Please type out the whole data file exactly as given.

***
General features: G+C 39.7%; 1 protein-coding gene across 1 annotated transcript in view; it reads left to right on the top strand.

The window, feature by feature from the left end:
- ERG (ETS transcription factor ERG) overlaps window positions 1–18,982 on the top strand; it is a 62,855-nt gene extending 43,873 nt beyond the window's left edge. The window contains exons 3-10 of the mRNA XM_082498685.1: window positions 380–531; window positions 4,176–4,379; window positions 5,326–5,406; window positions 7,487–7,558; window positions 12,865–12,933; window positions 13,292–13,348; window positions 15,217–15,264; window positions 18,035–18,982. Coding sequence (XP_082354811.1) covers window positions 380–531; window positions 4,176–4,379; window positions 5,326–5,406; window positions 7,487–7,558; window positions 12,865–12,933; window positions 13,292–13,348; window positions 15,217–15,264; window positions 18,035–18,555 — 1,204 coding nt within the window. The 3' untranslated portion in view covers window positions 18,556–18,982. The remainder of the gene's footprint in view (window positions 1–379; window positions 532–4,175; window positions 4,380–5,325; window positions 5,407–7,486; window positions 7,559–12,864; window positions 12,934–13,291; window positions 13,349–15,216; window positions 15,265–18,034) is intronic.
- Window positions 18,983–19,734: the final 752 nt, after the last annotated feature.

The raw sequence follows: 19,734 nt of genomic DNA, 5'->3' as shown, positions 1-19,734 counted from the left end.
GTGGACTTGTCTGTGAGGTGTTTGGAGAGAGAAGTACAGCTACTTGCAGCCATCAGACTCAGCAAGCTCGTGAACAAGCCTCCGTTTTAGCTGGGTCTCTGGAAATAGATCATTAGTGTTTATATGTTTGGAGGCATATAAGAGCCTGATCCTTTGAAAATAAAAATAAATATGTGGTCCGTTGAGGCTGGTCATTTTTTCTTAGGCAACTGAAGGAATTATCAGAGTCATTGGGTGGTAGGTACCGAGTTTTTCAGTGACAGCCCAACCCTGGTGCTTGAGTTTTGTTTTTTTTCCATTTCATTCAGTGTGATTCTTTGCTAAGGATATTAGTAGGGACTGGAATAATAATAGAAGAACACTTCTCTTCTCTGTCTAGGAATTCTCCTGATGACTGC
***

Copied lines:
General features: G+C 39.7%; 1 protein-coding gene across 1 annotated transcript in view; it reads left to right on the top strand.

The window, feature by feature from the left end:
- ERG (ETS transcription factor ERG) overlaps window positions 1–18,982 on the top strand; it is a 62,855-nt gene extending 43,873 nt beyond the window's left edge. The window contains exons 3-10 of the mRNA XM_082498685.1: window positions 380–531; window positions 4,176–4,379; window positions 5,326–5,406; window positions 7,487–7,558; window positions 12,865–12,933; window positions 13,292–13,348; window positions 15,217–15,264; window positions 18,035–18,982. Coding sequence (XP_082354811.1) covers window positions 380–531; window positions 4,176–4,379; window positions 5,326–5,406; window positions 7,487–7,558; window positions 12,865–12,933; window positions 13,292–13,348; window positions 15,217–15,264; window positions 18,035–18,555 — 1,204 coding nt within the window. The 3' untranslated portion in view covers window positions 18,556–18,982. The remainder of the gene's footprint in view (window positions 1–379; window positions 532–4,175; window positions 4,380–5,325; window positions 5,407–7,486; window positions 7,559–12,864; window positions 12,934–13,291; window positions 13,349–15,216; window positions 15,265–18,034) is intronic.
- Window positions 18,983–19,734: the final 752 nt, after the last annotated feature.

The raw sequence follows: 19,734 nt of genomic DNA, 5'->3' as shown, positions 1-19,734 counted from the left end.
GTGGACTTGTCTGTGAGGTGTTTGGAGAGAGAAGTACAGCTACTTGCAGCCATCAGACTCAGCAAGCTCGTGAACAAGCCTCCGTTTTAGCTGGGTCTCTGGAAATAGATCATTAGTGTTTATATGTTTGGAGGCATATAAGAGCCTGATCCTTTGAAAATAAAAATAAATATGTGGTCCGTTGAGGCTGGTCATTTTTTCTTAGGCAACTGAAGGAATTATCAGAGTCATTGGGTGGTAGGTACCGAGTTTTTCAGTGACAGCCCAACCCTGGTGCTTGAGTTTTGTTTTTTTTCCATTTCATTCAGTGTGATTCTTTGCTAAGGATATTAGTAGGGACTGGAATAATAATAGAAGAACACTTCTCTTCTCTGTCTAGGAATTCTCCTGATGACTGC